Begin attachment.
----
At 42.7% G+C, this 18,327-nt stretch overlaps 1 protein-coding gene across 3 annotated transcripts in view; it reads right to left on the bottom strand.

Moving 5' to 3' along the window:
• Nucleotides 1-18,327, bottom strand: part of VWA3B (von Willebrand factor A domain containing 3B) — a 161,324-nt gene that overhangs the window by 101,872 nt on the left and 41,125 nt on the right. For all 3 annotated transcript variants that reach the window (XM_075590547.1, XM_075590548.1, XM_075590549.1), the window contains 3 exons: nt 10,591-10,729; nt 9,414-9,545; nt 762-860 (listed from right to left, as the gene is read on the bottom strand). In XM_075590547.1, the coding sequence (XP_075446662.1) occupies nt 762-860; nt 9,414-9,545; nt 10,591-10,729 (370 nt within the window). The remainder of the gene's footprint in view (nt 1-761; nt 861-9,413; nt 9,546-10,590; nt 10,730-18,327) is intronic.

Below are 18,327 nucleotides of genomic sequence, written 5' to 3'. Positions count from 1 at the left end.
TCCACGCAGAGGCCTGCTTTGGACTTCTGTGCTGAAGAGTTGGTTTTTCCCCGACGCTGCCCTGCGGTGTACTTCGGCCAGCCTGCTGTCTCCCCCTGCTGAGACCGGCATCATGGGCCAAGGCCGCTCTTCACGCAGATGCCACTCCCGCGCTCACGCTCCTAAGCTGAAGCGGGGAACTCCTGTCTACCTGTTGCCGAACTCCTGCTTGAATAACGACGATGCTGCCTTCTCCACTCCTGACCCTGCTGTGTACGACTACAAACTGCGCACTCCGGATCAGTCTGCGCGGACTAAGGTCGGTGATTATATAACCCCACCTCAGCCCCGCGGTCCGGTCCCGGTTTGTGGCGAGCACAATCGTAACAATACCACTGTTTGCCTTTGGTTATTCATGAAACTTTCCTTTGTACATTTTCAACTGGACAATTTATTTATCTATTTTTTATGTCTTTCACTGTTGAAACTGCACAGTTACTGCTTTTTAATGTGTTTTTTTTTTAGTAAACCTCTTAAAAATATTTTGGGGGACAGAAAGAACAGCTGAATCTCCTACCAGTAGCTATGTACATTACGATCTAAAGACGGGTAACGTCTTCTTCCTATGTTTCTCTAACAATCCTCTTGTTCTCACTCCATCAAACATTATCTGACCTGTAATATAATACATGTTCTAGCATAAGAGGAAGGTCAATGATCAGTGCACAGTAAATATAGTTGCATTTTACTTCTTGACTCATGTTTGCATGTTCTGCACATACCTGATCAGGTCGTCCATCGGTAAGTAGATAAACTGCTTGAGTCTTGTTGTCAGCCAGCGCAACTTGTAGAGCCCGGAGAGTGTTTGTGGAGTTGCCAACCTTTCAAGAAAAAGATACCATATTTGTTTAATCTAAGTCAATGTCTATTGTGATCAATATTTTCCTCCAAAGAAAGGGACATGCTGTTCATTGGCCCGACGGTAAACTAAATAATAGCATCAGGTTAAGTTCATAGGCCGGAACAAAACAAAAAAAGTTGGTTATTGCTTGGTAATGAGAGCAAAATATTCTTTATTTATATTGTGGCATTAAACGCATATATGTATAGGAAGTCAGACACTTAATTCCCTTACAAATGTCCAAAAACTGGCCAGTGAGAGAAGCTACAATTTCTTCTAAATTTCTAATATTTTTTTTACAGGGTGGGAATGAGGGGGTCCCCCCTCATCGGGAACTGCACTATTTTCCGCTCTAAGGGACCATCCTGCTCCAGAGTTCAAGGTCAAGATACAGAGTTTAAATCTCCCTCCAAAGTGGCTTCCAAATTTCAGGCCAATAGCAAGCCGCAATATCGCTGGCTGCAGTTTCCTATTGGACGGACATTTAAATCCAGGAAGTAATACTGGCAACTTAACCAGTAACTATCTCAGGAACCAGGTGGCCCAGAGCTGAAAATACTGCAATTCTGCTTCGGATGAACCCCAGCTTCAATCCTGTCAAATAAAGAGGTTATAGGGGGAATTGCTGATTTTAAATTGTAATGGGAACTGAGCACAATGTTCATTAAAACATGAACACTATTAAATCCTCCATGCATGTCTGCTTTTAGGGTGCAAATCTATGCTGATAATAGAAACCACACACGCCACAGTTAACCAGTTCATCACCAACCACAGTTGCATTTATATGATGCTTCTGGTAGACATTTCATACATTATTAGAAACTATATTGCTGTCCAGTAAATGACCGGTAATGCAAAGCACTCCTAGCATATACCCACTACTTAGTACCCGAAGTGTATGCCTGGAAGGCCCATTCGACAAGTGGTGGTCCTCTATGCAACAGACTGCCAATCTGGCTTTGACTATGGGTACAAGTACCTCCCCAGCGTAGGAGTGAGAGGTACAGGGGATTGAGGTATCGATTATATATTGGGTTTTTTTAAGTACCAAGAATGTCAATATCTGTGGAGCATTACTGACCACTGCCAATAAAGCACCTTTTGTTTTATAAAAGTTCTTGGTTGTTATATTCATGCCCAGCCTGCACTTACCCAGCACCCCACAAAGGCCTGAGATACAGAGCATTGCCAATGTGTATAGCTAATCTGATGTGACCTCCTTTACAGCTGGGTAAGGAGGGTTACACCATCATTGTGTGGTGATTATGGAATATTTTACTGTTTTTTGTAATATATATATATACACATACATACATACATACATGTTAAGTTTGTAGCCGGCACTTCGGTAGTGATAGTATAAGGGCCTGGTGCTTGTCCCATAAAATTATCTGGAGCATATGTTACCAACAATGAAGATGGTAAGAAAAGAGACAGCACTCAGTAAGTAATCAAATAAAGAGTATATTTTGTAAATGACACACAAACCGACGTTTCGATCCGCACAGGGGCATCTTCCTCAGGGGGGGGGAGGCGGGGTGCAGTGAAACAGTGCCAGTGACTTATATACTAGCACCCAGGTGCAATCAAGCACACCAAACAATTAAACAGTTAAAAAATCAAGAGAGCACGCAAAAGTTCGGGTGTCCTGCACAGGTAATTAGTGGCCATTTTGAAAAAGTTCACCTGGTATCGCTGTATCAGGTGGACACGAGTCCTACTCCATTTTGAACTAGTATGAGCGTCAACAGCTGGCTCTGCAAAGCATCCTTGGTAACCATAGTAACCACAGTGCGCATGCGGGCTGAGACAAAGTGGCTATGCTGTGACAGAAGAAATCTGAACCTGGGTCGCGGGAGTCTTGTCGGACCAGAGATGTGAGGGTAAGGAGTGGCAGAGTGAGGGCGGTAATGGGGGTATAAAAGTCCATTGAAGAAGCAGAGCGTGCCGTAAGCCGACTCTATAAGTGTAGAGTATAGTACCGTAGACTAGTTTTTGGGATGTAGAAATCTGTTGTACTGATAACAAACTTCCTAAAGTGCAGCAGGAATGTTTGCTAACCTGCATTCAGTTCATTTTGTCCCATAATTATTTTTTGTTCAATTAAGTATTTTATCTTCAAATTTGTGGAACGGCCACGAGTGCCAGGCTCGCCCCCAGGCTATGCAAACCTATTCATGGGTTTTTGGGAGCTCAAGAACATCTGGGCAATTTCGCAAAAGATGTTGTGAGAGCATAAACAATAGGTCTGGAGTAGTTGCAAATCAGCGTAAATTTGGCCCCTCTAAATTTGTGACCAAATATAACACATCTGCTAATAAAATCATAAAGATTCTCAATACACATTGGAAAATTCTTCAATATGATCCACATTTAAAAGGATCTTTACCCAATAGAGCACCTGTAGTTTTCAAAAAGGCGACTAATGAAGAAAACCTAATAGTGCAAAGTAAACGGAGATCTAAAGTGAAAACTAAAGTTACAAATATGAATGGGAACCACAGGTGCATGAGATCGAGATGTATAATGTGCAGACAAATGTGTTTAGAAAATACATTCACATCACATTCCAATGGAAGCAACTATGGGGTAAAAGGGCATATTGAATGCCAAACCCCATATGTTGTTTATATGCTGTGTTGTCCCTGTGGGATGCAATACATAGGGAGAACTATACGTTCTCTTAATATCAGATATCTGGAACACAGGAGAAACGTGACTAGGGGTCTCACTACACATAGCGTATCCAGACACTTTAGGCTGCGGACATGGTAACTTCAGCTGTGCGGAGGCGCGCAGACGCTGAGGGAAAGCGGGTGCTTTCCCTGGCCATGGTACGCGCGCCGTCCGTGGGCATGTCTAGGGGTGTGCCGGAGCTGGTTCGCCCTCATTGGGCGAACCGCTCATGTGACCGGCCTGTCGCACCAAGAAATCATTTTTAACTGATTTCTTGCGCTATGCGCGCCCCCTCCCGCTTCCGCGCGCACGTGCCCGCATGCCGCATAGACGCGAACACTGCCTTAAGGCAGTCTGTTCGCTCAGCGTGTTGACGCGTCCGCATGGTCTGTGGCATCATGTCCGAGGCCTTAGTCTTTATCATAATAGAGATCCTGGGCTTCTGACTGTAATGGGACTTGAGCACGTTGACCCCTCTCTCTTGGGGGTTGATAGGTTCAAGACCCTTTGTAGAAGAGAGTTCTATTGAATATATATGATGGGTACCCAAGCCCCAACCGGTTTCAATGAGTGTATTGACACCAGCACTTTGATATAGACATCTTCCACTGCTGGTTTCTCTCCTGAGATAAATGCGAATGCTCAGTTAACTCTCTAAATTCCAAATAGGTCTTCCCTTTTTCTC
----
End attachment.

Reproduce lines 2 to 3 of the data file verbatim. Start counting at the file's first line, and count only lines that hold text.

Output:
Moving 5' to 3' along the window:
• Nucleotides 1-18,327, bottom strand: part of VWA3B (von Willebrand factor A domain containing 3B) — a 161,324-nt gene that overhangs the window by 101,872 nt on the left and 41,125 nt on the right. For all 3 annotated transcript variants that reach the window (XM_075590547.1, XM_075590548.1, XM_075590549.1), the window contains 3 exons: nt 10,591-10,729; nt 9,414-9,545; nt 762-860 (listed from right to left, as the gene is read on the bottom strand). In XM_075590547.1, the coding sequence (XP_075446662.1) occupies nt 762-860; nt 9,414-9,545; nt 10,591-10,729 (370 nt within the window). The remainder of the gene's footprint in view (nt 1-761; nt 861-9,413; nt 9,546-10,590; nt 10,730-18,327) is intronic.